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Southwark: a model borough?

14/09/2011 Tim Walder

This blog entry is a discussion of the news item "Southwark Schools: full data now available".

Between 1870 and 1914 the School Board for London (SBL) blessed the London Borough of Southwark with a total of 89 school buildings.  This was a disproportionately high number, because the borough, particularly its northern end, contained many working class children in need of state education.

Of these 89 schools, 50 buildings (56%) are still standing and 33 are still primary schools, with another 6 in some educational use.  This represents a good survival rate; of these there are currently no school buildings in poor repair or derelict and most are well maintained.

Generally, Southwark has handled its school stock well since it inherited the role of LEA from ILEA in 1990.  A number of then redundant schools were sold and many were converted into flats.  There are currently 11 Victorian schools in Southwark which are in other uses, 7 as apartments, 2 as offices, 1 as a theatre rehearsal space and art gallery and 1 as a hospital outpatient department.

Over the near century since the demise of the SBL 36 schools have been demolished or lost.    The 1920s saw the replacement of some smaller, older schools by the London County Council (a typical example being Webb Street (Grange) School).  The Second World War saw the bombing of areas around docks and railways (Silwood Street School appears to have vanished without trace around this time).  The 1960s and 1970s saw ILEA replacing buildings with modern schools (Rolls Road (Evelyn Lowe) School is a significant example nationally).  Urban clearance put paid to others: the school and whole area of Scarsdale Road disappeared, becoming Burgess Park.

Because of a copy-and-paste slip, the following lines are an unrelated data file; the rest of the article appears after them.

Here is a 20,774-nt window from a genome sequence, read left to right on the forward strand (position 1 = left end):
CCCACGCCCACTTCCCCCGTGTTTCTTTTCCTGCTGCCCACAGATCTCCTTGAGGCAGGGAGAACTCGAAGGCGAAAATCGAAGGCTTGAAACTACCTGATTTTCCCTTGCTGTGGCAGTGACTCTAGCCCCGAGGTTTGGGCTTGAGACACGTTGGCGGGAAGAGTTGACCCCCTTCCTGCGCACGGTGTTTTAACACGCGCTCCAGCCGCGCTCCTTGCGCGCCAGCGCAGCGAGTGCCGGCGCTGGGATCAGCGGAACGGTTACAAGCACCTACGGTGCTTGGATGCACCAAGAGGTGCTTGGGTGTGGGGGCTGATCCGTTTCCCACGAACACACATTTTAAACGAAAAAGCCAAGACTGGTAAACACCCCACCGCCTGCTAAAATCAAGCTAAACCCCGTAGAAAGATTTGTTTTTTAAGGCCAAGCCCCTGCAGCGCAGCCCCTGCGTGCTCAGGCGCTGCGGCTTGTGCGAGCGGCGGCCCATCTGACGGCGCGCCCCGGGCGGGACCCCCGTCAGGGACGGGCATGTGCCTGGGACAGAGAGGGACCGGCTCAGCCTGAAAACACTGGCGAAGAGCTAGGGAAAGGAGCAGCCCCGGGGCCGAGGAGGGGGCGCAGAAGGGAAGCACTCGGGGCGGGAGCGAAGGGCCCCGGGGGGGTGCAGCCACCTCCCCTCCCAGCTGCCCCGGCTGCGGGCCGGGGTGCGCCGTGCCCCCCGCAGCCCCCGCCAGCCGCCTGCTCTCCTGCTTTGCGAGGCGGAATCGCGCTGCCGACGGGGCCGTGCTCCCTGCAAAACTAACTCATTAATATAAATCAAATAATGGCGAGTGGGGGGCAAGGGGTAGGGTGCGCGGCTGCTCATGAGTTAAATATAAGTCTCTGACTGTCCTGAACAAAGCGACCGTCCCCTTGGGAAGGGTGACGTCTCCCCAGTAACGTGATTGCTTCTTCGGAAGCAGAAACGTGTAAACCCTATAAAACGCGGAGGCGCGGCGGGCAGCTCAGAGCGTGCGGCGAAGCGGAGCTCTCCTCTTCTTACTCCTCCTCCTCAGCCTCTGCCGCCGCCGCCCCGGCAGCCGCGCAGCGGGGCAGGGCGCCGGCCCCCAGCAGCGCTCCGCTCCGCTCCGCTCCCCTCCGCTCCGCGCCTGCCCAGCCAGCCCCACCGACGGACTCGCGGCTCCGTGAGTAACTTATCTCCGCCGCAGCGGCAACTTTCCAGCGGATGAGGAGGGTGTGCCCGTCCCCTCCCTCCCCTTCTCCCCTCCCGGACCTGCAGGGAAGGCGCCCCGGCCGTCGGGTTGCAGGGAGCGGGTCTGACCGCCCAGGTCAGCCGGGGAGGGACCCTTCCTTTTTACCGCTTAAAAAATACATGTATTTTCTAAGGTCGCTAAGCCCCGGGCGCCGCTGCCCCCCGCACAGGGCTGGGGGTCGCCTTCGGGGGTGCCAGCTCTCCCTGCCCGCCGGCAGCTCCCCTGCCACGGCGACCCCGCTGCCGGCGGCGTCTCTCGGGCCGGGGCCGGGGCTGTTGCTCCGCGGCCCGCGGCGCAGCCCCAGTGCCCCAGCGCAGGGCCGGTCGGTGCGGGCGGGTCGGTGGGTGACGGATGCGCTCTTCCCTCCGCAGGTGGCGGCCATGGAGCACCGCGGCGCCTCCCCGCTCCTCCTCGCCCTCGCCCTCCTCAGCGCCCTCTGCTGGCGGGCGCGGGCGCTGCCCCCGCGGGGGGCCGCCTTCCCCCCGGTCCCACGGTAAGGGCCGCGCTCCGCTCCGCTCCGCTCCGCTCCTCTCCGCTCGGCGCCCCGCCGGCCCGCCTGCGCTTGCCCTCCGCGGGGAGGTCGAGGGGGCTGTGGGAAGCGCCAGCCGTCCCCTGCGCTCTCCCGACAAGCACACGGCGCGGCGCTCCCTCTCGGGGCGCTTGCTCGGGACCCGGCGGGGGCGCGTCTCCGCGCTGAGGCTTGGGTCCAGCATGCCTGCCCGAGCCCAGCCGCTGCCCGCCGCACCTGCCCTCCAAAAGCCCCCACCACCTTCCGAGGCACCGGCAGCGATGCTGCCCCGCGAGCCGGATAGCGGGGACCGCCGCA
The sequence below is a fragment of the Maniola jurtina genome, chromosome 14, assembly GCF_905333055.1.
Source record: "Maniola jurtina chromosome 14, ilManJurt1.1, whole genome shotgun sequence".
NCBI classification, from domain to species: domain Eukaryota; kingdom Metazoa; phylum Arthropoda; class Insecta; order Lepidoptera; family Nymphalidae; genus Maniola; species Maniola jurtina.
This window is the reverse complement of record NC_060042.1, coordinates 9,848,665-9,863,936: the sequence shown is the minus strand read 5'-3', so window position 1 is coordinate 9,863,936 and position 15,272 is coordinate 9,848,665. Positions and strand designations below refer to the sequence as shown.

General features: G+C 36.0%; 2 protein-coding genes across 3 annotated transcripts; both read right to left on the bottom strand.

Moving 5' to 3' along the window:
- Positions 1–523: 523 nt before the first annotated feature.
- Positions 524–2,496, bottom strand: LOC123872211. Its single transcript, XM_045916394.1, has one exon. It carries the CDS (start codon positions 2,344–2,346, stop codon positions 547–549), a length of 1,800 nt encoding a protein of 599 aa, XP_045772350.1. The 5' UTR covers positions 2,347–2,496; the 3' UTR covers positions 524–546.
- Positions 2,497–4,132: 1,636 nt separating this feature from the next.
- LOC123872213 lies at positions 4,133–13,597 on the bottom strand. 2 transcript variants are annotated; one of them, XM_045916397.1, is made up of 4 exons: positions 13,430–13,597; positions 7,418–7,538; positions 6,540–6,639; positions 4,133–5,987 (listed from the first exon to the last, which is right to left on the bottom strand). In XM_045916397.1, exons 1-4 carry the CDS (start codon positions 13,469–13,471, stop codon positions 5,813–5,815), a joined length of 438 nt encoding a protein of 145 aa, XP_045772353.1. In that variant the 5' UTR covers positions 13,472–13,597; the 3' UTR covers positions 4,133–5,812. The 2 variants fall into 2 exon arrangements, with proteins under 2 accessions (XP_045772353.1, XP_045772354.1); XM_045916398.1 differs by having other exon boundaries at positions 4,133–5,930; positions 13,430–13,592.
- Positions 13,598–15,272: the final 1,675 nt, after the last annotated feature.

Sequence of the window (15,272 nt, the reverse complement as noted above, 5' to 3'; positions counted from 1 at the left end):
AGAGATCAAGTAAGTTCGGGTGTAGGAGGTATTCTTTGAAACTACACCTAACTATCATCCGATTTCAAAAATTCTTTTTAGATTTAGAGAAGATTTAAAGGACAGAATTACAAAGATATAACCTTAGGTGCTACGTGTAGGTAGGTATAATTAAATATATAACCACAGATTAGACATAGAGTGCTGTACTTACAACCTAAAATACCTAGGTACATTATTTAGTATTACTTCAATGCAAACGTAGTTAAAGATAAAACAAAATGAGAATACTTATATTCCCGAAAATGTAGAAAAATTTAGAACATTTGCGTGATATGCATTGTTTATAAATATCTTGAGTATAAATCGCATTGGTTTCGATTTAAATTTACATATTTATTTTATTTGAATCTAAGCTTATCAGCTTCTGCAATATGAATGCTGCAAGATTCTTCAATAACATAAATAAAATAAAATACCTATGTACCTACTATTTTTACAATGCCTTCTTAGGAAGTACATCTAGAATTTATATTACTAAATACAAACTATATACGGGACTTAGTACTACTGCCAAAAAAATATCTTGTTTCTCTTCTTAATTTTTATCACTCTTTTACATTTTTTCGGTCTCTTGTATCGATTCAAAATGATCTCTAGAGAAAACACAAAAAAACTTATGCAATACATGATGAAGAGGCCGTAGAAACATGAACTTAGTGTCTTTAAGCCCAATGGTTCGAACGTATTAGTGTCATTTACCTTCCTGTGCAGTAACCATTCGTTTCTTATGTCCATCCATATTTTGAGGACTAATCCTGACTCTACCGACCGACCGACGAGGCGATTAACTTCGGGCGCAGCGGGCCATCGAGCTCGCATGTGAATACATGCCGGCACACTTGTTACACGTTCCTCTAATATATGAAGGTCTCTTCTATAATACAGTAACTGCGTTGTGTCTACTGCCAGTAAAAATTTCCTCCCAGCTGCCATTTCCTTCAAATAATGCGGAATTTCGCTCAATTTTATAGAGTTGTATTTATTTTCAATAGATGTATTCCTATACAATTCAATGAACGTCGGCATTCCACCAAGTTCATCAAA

The Building Schools for the Future programme (2005 to 2010) had the potential to be very destructive.  In Southwark, recent demolitions have been minimal.  A few fragments of an early and interesting school were lost at Michael Faraday School, but replaced by a beautiful new circular building.  The Friern School, a splendid Bailey building was doomed to destruction.  It was first left vacant, then severely damaged by fire.  It finally found itself in the way of a new Academy.  Passers-by in the street were heard to shout "They are never going to knock down that beautiful old building are they?" as the bulldozers bit into the masonry.

Generally, Southwark has used its money more wisely: the new entrance at The Oliver Goldsmith School brings new utility without destruction or excessive compromise.  The excellent maintenance of schools such as Heber Road are a tribute to the authority's positive attitude to its Victorian heritage.

 

 

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